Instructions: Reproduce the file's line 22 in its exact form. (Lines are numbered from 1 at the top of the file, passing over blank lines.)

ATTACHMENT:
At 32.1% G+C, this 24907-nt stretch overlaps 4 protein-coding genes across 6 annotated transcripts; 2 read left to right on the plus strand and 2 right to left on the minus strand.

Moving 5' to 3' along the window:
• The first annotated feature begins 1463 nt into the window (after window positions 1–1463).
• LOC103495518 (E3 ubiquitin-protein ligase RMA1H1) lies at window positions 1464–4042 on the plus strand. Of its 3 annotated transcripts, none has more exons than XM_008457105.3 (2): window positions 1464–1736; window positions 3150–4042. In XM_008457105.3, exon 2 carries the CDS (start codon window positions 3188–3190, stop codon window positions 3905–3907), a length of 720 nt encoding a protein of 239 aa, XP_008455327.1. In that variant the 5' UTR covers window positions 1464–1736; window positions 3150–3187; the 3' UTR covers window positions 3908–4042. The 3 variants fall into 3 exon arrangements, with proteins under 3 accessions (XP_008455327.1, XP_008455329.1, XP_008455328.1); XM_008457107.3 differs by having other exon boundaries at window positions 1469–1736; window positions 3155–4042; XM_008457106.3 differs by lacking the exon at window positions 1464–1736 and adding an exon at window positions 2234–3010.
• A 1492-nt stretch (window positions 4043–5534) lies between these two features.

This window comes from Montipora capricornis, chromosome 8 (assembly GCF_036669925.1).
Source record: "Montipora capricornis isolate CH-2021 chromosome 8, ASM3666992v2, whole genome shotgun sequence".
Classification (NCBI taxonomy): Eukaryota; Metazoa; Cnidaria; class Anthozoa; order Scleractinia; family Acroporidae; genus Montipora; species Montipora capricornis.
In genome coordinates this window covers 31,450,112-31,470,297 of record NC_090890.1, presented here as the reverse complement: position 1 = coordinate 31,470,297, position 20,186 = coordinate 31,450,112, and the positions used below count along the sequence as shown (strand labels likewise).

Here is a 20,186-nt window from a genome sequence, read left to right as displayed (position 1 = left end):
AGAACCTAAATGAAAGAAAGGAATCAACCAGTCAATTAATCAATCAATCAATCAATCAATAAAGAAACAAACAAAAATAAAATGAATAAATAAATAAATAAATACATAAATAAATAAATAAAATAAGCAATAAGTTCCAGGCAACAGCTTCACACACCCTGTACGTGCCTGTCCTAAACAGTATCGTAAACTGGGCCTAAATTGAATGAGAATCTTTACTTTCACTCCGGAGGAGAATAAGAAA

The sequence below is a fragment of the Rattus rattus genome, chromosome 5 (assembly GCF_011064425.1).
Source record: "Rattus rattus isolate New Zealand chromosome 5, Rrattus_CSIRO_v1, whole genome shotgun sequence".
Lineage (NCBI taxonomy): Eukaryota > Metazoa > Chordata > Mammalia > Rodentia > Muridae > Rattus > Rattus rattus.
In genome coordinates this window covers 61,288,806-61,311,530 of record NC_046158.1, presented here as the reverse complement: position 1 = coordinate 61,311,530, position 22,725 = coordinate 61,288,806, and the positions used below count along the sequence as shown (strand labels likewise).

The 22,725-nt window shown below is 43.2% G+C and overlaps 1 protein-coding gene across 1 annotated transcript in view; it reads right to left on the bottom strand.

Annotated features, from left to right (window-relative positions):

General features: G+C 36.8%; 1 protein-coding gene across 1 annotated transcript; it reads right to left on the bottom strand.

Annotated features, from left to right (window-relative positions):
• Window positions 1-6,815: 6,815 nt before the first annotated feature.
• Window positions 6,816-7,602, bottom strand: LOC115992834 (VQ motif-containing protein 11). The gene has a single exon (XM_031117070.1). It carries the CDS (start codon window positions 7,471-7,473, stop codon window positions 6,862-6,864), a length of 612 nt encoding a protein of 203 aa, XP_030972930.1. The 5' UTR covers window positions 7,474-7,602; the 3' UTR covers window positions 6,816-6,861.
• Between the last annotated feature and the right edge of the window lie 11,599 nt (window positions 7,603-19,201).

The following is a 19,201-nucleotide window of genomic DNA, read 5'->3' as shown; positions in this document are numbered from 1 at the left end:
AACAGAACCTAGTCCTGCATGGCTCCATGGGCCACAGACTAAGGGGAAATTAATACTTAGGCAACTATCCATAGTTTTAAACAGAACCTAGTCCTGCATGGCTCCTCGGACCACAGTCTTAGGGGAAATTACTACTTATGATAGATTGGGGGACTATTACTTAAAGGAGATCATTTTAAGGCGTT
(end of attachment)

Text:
• Between the last annotated feature and the right edge of the window lie 11,599 nt (window positions 7,603-19,201).